How To Secure Your Computer From Cybercrime

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Your home and office computers, which are frequently the same thing, require more security due to the rise in cybercrime, especially when it comes to computer safety.

Since so many people now work remotely, it’s likely that the laptop that contains your Top Secret Business Documents also powers your 13-year-old’s all-night Minecraft sessions.

In a time of blurring work/life boundaries and rising cybercrime, how can you successfully safeguard your computer — and your sensitive data?

According to the experts at cybercrime powerhouse Kaspersky, which provides services like VPNs and antivirus software, “a good way for hackers to access a corporate network right now is when employees use corporate equipment for personal tasks, or when they use corporate networks through unsecured or poorly secured personal devices.”

This is excellent news for cybercriminals since it implies that IT and data security personnel may have less knowledge of and control over how company data is used.

An increase in cybercrime

In reality, Kaspersky’s study reveals that by August 2020, only six months into the epidemic and shutdown, the number of events in Africa brought on by malware (an umbrella word for many different sorts of cyber threats) had surpassed 28 million instances.

According to Kaspersky’s analysts, “this means that nations, organisations, and individuals must always be aware of the threat of cybercrime, which will only grow as technology becomes more sophisticated.” No matter how big your business is, where you are located, or what industry you are in, hackers will attack you.

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Hackers have also improved their abilities to use your personal information for their own purposes. According to Kaspersky, “Cybercriminals hunt for data of all kinds, including personal information, images, videos, and even how users interact with one another.”

“These details are frequently taken from social networks. Then, stolen information is commonly put online somewhere else and sold to other crooks hoping to benefit from their actions.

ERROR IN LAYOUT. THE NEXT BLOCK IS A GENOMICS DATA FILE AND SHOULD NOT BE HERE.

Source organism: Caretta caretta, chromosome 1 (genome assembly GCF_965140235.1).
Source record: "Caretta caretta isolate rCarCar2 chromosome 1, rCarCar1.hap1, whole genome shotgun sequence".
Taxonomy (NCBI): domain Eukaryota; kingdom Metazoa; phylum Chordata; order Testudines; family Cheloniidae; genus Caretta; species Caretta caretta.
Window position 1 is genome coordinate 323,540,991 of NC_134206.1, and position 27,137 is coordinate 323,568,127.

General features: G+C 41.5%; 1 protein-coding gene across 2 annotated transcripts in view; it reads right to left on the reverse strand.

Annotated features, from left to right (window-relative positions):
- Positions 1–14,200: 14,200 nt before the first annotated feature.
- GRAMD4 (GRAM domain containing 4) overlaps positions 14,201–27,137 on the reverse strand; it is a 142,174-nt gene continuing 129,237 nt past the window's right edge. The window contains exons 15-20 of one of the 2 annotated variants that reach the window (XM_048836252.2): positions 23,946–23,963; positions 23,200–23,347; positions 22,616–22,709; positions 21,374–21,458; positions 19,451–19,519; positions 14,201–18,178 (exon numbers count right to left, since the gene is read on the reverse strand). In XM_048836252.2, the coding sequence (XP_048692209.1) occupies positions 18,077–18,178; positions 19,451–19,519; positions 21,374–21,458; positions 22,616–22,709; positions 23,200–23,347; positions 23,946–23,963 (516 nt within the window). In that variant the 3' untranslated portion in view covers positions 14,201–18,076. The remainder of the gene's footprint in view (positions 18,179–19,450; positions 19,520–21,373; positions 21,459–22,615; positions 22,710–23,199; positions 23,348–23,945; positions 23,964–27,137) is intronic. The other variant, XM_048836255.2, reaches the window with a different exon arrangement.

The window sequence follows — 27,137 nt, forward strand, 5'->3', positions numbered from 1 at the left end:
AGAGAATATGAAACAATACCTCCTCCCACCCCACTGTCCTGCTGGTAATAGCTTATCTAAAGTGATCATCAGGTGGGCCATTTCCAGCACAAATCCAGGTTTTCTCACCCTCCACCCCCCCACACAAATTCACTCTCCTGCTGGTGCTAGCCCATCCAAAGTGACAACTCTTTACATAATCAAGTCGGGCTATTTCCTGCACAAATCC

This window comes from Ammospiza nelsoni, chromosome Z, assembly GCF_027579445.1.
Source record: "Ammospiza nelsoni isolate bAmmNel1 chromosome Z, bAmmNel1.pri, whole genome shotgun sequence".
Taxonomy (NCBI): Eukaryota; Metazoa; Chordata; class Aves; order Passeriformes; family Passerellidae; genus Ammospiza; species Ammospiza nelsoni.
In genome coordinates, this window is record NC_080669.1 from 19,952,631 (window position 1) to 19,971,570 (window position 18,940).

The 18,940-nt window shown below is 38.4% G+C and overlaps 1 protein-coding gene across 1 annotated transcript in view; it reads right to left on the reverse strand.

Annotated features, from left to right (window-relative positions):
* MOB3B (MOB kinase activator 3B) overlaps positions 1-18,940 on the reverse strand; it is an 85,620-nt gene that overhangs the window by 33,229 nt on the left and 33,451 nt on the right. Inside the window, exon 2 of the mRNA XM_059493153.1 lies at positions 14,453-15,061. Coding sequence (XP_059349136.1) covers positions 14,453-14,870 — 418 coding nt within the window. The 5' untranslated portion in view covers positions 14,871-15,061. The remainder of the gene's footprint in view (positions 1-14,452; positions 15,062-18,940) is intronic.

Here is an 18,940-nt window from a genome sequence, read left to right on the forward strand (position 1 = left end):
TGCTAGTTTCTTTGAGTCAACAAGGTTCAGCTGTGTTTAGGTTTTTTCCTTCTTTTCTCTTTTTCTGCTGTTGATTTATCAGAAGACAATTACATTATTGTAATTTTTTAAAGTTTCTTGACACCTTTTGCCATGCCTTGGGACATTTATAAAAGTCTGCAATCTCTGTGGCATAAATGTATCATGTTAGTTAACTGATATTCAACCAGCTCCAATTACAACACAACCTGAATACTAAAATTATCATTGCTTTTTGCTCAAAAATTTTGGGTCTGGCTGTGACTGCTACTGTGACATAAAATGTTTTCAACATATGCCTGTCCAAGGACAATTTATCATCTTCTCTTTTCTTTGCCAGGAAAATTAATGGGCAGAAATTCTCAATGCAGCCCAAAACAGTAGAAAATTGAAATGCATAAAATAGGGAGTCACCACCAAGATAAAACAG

Security Tips for Computers

How therefore can we defend ourselves? Take cautious, especially when using social media. The specialists at Kaspersky advise being always cautious about what you post online or make public on your social media profiles. Additionally, make sure the antivirus software you have installed on your PC is the most recent version and works with the applications you use.

Make sure you only purchase software from authorised sites when it comes to gaming, video conferencing, and e-learning platforms to prevent installing viruses.

According to research, dangerous files have been discovered that use the names of these services in their file names to trick users into installing malware. “In the rush to install Zoom and other solutions, there is also the potential to fall for fake apps,” Kaspersky cautions. Once more, only visit official websites.

Adopt a cloud-based security solution for your company’s computers if you run a business. Regardless of whether employees use work-related or personal devices, Kaspersky warns that even small businesses should defend themselves from cyber attacks.

You probably have your work computer at home or are utilising your home computer for work during the prolonged lockdown. In either case, be wary of the dangers.

Even if there are so many things you can do online, hackers still track individuals, say Kaspersky’s specialists.

“You can be sure that cybercriminals will be working on it if there is an opportunity to exploit a situation and lure people into disclosing personal information or handing over their money.”

Even your kids might be a target. Just consider how quickly a youngster could click on the incorrect link if they were using your computer. Honest, open communication is the greatest strategy here.

Even your kids might be a target. Just consider how quickly a youngster could click on the incorrect link if they were using your computer. Honest, open communication is the greatest strategy here.

In addition, Kaspersky advises that parents should encourage their children to confide in them when they make mistakes or act inappropriately because they were only children at the time. “There’s a good chance you done anything inappropriate online lately or when you were younger. Therefore, if you reason, your children could as well.


They (or, let’s face it, you) could experience it when playing video games. According to estimates, 10% of gamers in South Africa have had their IDs stolen, and they suffer many of the same security threats that corporations do.

For instance, the researchers from Kaspersky note that “scammers use the same phishing tactics to trick people out of their credit card numbers, bank passwords, and other account logins.”

Again, the recommendation is to always purchase games from legitimate vendors to prevent virus installation. You may, however, make a financial distinction between your gaming and non-gaming lives.

You should spend money on a swift, dependable Internet connection once you’ve put your cybersecurity measures in place. To compare residential and business fibre packages, use our online comparison tools.

SOURCE: Hippo Blog